Short story: all those men in that photo were Prisoners of War (commonly refereed to as POWs) taken captive by the Japanese during WW2 in a prison camp named Omori. While in captivity, these men defiantly rummaged up bed sheets and colored pencils to create an American flag to display on the roof of their quarters to communicate to any Allied planes to not bomb there and to liberate them. They were obviously liberated, but they spent two years and five months in captivity being tortured, not receiving any medical or dental care, and obviously not getting enough food. The American flag they made was lost sometime after the war. Our Uncle Jerry made it one of his life goals to find this flag. And this past year, he finally achieved that goal.
It took 45 years for Jerry to find this flag.
It was a very special day. One that none of us will soon forget! It was so precious to see in greater detail the heritage Jason has. He has always had a deep call to serve others in the military and in all aspects of his life. He was born on Veterans Day for crying out loud! None of this is coincidence, and I'm so blessed to be his wife and marry into such a beautiful family history.

What I was even more struck by was the sweet legacy passed on by Denny to the rest of the family. One of the most evident pieces of his legacy is a deadly, contagious virus he passed onto his descendants - laughter. Jason's dad and his uncles all have a very similar laugh (I assume Denny's laugh was much like theirs) and all have such quick, punny wit... and when they're all together, I have never seen nor heard anything more hilarious. You barely have time to recover from laughing so hard. Such a wonderful medicine to be able to have access to.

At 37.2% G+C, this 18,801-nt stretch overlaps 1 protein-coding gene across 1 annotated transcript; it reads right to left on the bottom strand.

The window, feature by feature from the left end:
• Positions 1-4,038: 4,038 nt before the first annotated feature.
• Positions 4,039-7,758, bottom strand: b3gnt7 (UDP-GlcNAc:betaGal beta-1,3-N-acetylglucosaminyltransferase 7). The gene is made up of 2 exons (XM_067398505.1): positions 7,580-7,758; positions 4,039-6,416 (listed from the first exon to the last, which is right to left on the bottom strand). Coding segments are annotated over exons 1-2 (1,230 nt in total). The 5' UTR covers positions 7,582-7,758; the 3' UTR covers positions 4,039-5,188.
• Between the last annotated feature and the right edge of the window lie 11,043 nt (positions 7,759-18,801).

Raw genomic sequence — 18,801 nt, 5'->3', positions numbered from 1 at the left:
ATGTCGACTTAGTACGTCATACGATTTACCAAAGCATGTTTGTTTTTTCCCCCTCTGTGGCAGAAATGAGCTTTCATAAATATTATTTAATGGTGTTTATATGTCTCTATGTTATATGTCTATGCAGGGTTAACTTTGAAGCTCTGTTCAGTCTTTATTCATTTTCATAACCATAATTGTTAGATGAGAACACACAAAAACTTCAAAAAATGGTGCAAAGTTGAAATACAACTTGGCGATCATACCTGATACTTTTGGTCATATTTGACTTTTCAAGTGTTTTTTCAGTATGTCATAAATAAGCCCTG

Most all of the Landrum family (missing a few here and there)
I was also struck how much POWs go through and how much of their life is sacrificed by being a prisoner. Most POWs suffer greatly with the health affects of their mistreatment and thus do not end up living long lives. This lead me to see more clearly how terribly fortunate I am to have known both sets of my grandparents. Jason (and his other siblings) never got to meet Denny. And even though sometimes I feel such great grief over missing those whom I have lost, I know that I am still so blessed to have loved and lost them rather than to have never met them.